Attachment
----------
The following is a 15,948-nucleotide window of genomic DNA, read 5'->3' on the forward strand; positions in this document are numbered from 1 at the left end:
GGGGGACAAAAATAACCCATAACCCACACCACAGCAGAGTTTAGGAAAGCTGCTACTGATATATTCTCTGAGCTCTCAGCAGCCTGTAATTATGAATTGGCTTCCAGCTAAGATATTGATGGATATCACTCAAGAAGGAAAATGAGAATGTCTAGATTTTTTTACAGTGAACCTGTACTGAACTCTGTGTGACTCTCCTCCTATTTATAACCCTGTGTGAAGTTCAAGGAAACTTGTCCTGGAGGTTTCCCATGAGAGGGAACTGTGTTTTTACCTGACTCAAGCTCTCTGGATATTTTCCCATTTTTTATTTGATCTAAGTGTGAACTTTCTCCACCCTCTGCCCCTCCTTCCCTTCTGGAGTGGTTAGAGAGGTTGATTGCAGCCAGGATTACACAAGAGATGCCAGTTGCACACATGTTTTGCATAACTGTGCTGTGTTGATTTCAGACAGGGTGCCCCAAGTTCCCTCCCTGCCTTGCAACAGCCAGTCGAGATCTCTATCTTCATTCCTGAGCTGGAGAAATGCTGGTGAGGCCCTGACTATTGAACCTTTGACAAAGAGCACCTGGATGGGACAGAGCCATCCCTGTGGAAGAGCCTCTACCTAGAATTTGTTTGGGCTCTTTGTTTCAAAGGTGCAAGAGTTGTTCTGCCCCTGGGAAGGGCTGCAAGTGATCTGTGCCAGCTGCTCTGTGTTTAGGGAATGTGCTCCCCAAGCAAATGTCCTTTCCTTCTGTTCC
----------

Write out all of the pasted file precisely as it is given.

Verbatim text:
The following is a 15,948-nucleotide window of genomic DNA, read 5'->3' on the forward strand; positions in this document are numbered from 1 at the left end:
GGGGGACAAAAATAACCCATAACCCACACCACAGCAGAGTTTAGGAAAGCTGCTACTGATATATTCTCTGAGCTCTCAGCAGCCTGTAATTATGAATTGGCTTCCAGCTAAGATATTGATGGATATCACTCAAGAAGGAAAATGAGAATGTCTAGATTTTTTTACAGTGAACCTGTACTGAACTCTGTGTGACTCTCCTCCTATTTATAACCCTGTGTGAAGTTCAAGGAAACTTGTCCTGGAGGTTTCCCATGAGAGGGAACTGTGTTTTTACCTGACTCAAGCTCTCTGGATATTTTCCCATTTTTTATTTGATCTAAGTGTGAACTTTCTCCACCCTCTGCCCCTCCTTCCCTTCTGGAGTGGTTAGAGAGGTTGATTGCAGCCAGGATTACACAAGAGATGCCAGTTGCACACATGTTTTGCATAACTGTGCTGTGTTGATTTCAGACAGGGTGCCCCAAGTTCCCTCCCTGCCTTGCAACAGCCAGTCGAGATCTCTATCTTCATTCCTGAGCTGGAGAAATGCTGGTGAGGCCCTGACTATTGAACCTTTGACAAAGAGCACCTGGATGGGACAGAGCCATCCCTGTGGAAGAGCCTCTACCTAGAATTTGTTTGGGCTCTTTGTTTCAAAGGTGCAAGAGTTGTTCTGCCCCTGGGAAGGGCTGCAAGTGATCTGTGCCAGCTGCTCTGTGTTTAGGGAATGTGCTCCCCAAGCAAATGTCCTTTCCTTCTGTTCC